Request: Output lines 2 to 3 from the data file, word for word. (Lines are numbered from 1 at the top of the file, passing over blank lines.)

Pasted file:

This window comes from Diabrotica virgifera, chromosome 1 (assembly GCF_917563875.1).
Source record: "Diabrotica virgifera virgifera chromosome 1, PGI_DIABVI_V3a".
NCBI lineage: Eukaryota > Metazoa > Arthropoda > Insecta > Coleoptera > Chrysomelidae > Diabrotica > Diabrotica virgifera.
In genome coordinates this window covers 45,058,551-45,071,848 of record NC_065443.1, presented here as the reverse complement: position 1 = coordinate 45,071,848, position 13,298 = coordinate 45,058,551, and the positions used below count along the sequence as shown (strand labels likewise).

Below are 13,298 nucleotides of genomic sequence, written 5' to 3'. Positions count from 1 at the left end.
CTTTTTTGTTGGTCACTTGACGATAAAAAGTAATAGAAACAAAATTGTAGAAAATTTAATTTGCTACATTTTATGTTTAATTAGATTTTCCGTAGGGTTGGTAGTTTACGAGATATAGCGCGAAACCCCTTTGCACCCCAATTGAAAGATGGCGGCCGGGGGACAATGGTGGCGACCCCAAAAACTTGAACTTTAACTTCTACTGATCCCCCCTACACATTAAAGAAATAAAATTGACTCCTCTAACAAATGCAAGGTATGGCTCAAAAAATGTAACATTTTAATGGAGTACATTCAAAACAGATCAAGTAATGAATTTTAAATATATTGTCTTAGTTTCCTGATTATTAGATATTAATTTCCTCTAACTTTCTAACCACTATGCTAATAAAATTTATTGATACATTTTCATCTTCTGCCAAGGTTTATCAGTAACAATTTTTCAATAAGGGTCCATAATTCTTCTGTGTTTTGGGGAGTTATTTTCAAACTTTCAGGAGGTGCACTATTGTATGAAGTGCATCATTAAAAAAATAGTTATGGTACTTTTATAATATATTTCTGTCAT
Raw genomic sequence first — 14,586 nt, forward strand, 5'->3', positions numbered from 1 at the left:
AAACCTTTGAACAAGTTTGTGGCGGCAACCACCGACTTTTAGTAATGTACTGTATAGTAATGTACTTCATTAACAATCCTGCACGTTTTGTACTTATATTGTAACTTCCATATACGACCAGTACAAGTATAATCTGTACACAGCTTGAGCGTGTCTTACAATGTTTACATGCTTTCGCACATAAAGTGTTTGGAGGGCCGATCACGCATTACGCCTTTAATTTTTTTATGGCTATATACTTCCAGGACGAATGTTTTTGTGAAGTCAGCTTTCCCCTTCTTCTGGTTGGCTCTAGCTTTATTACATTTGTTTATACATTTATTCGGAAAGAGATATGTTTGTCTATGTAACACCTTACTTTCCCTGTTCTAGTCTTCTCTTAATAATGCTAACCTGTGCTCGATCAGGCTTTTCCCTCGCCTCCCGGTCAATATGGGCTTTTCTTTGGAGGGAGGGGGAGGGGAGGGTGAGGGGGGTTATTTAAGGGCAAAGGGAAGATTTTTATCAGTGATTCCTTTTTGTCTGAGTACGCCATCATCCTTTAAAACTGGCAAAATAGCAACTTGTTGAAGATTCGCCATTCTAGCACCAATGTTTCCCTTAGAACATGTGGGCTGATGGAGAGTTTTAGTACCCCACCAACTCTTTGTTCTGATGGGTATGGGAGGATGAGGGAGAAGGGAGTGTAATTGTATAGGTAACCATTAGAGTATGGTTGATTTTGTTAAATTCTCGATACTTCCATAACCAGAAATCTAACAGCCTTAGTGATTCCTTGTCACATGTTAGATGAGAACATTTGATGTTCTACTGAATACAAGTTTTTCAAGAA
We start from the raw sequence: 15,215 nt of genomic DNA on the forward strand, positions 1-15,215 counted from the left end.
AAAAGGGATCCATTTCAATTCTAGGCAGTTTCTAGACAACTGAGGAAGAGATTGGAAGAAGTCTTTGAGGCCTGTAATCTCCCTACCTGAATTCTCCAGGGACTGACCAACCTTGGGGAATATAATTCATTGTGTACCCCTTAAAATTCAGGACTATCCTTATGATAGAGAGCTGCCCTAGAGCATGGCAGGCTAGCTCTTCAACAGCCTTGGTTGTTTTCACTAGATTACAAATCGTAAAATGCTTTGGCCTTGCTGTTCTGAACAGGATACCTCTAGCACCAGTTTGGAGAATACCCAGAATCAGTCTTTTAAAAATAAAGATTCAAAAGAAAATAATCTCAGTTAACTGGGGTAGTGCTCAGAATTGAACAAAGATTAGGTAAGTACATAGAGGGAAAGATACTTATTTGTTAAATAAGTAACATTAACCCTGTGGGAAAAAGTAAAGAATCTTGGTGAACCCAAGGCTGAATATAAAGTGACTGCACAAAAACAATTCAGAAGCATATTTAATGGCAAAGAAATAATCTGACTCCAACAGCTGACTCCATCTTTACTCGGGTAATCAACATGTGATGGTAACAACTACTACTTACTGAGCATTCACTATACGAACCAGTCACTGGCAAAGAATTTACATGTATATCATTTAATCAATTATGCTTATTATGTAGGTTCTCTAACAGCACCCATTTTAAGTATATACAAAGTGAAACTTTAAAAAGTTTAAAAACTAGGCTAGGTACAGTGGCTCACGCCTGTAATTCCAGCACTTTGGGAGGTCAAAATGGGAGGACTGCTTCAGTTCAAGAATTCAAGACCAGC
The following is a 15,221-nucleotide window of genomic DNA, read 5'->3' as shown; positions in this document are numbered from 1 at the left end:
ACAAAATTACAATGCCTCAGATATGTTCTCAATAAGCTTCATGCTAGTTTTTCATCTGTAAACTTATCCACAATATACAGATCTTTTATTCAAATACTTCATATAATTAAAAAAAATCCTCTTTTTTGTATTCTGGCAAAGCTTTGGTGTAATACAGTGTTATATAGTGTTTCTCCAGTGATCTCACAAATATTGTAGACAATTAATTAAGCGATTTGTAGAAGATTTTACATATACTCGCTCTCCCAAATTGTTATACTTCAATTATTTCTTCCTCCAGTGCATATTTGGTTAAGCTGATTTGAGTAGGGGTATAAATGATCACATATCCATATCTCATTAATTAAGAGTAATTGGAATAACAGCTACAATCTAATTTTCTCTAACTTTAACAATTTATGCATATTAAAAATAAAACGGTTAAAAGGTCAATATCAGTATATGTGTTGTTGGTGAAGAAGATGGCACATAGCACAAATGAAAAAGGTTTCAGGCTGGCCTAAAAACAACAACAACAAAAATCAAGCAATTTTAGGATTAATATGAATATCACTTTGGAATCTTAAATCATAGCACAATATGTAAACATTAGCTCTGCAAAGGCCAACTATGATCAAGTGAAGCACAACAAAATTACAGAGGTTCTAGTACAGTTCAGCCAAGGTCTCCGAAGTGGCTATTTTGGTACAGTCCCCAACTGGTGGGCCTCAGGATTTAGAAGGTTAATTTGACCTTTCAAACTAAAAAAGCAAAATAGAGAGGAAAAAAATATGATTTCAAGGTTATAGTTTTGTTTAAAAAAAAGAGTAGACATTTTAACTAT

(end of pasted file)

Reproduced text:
Source record: "Diabrotica virgifera virgifera chromosome 1, PGI_DIABVI_V3a".
NCBI lineage: Eukaryota > Metazoa > Arthropoda > Insecta > Coleoptera > Chrysomelidae > Diabrotica > Diabrotica virgifera.